• demonstrate a willingness to work meaningfully with communities in their development decision-making process
  • collaborate with researchers to deliver new insights and knowledge
  • identify your project’s key innovations and detail their scalability
  • be prepared to learn and apply resilience principles and thinking in process and outcome

If I am successful, what will I be expected to do?

Successful applicants will be expected to meet regularly with their partnership team, working collaboratively to shape and deliver participatory development processes. Pilots are expected to result in a built project, and to meaningfully engage the community in this process. Pilots should allow for evaluation of the project by a researcher and, pending negotiated terms of partnership, allow for learnings to be shared. Some time commitment from participants will be required; the scale and nature of this will depend on the scope of the agreed project, and is intended as an investment in learning that can inform future best practices for participating organisations and the sector more broadly.

How will proposals be assessed?

All expressions of interest will be assessed by an Advisory Panel. This will involve a two-step process including a review of all written submissions and a subsequent meeting with finalists. Meetings are anticipated to take place by or on 15 December 2017.

Members of our Advisory Panel include:

Toby Kent, Resilient Melbourne
Barney Wilson, Resilient Melbourne
David Turnbull, Mitchell Shire Council
Emma Appleton, City of Melbourne
Rebecca Sirianni, City of Whittlesea
Dr Kate Raynor, University of Melbourne
Professor Jago Dodson, RMIT Centre for Urban Research
Professor Lars Coenen, University of Melbourne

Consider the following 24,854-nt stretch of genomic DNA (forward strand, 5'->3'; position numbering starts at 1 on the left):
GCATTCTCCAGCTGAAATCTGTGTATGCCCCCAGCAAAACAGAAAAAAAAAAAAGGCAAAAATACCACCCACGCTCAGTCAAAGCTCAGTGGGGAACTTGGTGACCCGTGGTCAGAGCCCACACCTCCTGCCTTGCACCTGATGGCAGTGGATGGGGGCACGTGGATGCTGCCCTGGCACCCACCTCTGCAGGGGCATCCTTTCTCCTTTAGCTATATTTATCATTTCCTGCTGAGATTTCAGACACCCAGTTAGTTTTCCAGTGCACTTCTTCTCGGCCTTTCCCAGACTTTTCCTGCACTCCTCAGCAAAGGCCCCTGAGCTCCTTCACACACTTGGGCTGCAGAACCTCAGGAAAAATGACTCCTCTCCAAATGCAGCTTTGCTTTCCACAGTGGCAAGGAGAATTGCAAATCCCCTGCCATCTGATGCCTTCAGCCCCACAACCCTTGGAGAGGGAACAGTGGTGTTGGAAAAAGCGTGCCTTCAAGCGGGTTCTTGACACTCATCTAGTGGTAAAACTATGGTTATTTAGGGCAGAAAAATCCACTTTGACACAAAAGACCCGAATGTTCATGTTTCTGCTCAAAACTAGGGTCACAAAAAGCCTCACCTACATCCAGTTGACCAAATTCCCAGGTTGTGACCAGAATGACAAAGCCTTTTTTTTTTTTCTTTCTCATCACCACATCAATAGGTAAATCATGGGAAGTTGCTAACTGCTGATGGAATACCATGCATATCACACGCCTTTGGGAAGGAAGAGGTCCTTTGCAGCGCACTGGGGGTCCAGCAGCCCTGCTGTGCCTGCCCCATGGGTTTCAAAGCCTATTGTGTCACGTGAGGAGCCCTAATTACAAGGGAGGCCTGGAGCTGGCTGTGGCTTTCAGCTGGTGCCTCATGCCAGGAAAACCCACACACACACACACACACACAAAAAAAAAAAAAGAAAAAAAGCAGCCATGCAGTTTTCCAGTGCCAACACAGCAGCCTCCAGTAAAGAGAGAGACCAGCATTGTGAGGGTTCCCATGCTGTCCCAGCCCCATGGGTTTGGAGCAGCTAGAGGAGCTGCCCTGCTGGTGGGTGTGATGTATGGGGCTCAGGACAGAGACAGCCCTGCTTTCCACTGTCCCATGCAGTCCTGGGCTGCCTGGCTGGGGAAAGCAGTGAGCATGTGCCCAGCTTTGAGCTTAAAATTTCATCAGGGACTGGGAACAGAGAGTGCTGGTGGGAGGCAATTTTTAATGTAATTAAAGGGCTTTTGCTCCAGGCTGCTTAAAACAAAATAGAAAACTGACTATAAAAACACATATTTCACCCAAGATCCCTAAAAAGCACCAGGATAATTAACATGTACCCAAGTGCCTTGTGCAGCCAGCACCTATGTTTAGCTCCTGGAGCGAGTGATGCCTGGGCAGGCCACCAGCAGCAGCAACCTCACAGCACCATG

Robert Pradolin, Property Developer and Strategic Advisor
Nicole Opie, Victorian Department of Health and Human Services
Helen Morrissey, Brimbank City Council

What is the geographic scope? What types of sites are being considered?

Pilot projects must be set in one of the 32 councils that make up metropolitan Melbourne, as defined by the Victorian Planning Authority. Any site typology within metropolitan Melbourne is eligible. This includes (but is not limited to) greenfield, brownfield, greyfield, or other site typologies. Projects must be residential or mixed-use development, and can also include neighbourhood renewal.

What stage of the development cycle does my project need to be in to be eligible?

This EOI is open to projects at different stages of the development cycle. However, it is essential that project participants have the financial resources to deliver the proposed project and broader capacity to engage with Resilient Melbourne, project partners, and community members. Participants must also be willing and able to engage meaningfully with communities, including being open to potential amendments to current project planning in order to do so.

If you have questions, please contact the Resilient Melbourne Delivery Office to discuss whether your project’s status is appropriate for inclusion.

If I don’t have prior experience partnering with universities or government, am I still eligible to apply?

Yes. Resilient Melbourne will work with you to facilitate partnerships. Demonstrating a willingness and capacity to engage in research partnerships is vital.

Can I submit a joint EOI with another organisation?

Yes. Resilient Melbourne welcomes joint submissions.

How many pilot projects will be chosen?

Up to five pilots will be chosen. The number of pilots will be determined by the Advisory Panel as they undertake evaluation of submissions.

How long will the project run?

This project will support a range of pilot timelines, including opportunities for longitudinal studies. Pilot project teams will define appropriate timelines based on the scope and scale of the proposed built-form and the current stage in the development cycle.


Submissions will remain confidential between the Resilient Melbourne Delivery Office, the Resilient Melbourne Steering Committee, and the Advisory Panel. Each pilot project will be required to publish studies associated with the project.

  • Submissions close

    Midnight, Monday 13 November 2017

  • Successful applicants notified

    December 2017

  • Successful applicants meet Advisory Panel

    Friday 15 December 2017

  • Pilot projects launch

    March 2018

Contact us

If you have a question about the project or the expression of interest, please email us at


Share this